medical loss ratio


Also found in: Acronyms.

medical loss ratio

Managed care
The percentage of revenues received by a for-profit health plan that are actually be spent on healthcare; the ratio between the cost to deliver medical care and the amount of money that was taken in by a plan.

Insurance companies often have a medical loss ratio of 92 percent or more; tightly managed HMOs may have medical loss ratios of 75 percent to 80 percent, although the overhead (or administrative cost ratio) is concomitantly higher. The MLR depends on the amount of money brought in as well as the cost of delivering care; thus, if the rates are too low the ratio may be high, even though the actual cost of delivering care is not excpetionally high itself.
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The medical loss ratio is set at 85%, meaning that managed care plans can spend only 15% of revenue on administrative costs and profits, with 85% being used for beneficiary care, including paying for claims, expenditures for activities that improve health care quality, and fraud prevention activities.
Medical loss ratio has caused serious harm to agents and brokers and their ability to provide essential services to consumers who depend on them to assist with finding appropriate health insurance, said National Association of Health Underwriters CEO Janet Trautwein.
AHIP, the insurance industry lobbyist, has said the provision is "(https://www.ahip.org/medical-loss-ratio-requirement-penalizing-health-plans-for-investing-in-initiatives-that-improve-health-care-quality-and-safety/) penalizing " insurers by misunderstanding the relationship between a company's Medical Loss Ratio and the value of its plans to its customers.
That was down from a combined medical loss ratio of 103 percent for the comparable period in 2015.
Of three companies that offered plans on Arkansas' health insurance exchange, Centene was the only one that owed rebates based on its medical loss ratio for 2014, the Northwest Arkansas Democrat-Gazette reported.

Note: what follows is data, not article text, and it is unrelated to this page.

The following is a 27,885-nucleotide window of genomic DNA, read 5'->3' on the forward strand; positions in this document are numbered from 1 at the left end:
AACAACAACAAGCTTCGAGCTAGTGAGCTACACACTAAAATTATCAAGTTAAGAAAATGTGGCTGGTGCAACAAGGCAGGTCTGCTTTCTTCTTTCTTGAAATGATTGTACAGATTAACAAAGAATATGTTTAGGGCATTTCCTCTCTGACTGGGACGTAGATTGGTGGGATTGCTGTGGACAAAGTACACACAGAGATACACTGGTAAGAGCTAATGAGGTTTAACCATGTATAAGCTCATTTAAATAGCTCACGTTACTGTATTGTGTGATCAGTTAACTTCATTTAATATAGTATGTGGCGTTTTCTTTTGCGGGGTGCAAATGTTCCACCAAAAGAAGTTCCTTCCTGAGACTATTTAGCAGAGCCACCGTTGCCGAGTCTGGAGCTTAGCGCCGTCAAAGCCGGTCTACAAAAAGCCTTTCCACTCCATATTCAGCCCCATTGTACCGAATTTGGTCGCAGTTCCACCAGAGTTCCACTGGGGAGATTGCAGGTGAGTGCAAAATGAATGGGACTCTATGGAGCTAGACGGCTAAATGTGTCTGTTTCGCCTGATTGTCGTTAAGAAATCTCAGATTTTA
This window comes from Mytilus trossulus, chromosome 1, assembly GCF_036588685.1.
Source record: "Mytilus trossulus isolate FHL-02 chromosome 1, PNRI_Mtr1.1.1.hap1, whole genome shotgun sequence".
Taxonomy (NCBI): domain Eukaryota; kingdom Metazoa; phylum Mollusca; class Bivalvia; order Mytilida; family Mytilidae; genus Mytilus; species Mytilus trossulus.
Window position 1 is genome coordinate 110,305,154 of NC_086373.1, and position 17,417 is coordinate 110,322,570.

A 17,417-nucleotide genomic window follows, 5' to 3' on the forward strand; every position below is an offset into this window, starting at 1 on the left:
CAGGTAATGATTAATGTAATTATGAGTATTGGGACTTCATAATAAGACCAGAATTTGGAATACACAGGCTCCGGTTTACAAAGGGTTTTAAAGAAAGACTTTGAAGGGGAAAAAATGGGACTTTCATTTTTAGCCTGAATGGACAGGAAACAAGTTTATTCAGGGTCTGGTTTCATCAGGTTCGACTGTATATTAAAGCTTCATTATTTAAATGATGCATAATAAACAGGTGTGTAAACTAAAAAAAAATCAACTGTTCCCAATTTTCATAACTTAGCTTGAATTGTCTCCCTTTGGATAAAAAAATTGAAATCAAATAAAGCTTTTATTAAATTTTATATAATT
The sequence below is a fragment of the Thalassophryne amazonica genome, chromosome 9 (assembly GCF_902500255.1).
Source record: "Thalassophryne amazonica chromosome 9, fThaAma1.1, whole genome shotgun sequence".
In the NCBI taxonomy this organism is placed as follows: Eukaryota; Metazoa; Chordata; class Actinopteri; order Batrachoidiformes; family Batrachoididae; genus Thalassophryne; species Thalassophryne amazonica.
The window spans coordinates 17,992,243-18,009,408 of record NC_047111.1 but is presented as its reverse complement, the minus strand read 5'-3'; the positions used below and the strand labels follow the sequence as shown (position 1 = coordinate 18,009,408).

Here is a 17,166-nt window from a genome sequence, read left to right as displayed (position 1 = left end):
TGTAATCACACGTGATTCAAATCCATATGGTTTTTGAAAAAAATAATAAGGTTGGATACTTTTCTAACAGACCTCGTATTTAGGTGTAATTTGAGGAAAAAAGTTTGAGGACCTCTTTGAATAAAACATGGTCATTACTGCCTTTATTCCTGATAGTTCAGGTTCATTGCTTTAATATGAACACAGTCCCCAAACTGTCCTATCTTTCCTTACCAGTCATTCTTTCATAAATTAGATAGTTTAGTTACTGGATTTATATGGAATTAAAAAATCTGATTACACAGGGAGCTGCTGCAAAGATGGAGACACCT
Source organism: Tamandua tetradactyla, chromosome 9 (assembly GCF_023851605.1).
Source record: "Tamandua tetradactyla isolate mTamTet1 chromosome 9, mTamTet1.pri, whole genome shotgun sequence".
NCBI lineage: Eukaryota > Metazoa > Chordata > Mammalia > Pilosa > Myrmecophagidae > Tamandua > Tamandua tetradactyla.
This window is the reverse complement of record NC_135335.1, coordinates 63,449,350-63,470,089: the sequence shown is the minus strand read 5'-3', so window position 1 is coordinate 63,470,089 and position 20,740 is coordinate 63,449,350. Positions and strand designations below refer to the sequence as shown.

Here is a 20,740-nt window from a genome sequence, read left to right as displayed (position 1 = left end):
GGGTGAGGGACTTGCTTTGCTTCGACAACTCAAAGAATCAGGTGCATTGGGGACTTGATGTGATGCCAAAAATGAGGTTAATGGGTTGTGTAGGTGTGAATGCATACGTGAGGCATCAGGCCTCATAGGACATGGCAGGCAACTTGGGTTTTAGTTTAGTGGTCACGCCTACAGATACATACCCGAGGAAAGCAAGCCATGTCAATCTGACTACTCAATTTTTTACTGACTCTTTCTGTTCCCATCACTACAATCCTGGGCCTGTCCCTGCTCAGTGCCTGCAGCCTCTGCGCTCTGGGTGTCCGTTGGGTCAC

* The need to exempt agent compensation from the calculation of medical loss ratios (MLRs) in health insurance
To our knowledge, however, no studies have examined which states, by political party control, decided to establish an effective rate review program and create an anticipated loss ratio requirement that is consistent with the federal retrospective medical loss ratio requirement.
Behind all that there is a far more important aspect of insurance reform: mandated medical loss ratio (MLRs) or, as the White House commonly refers to it "the 80-20 rule." It has not received as much attention by the public, but has far more impact on how health care reform moves forward.
The Affordable Care Act's medical loss ratio provision benefited consumers to the tune of $3 billion in 2011 and 2012, through rebates insurers paid to them or reduced health plan spending on overhead, according to a Commonwealth Fund report.
Net premiums written include reinsurance premiums written, reduced by reinsurance ceded, and reduced by ceding commissions and medical loss ratio rebates with respect to the data year (the year preceding the fee year).
The average medical loss ratio (medical costs as a percentage of premium revenues) increased slightly to 82.9 driven by a marginal increase in utilization and insurers pricing to the minimum medical loss ratio requirements.

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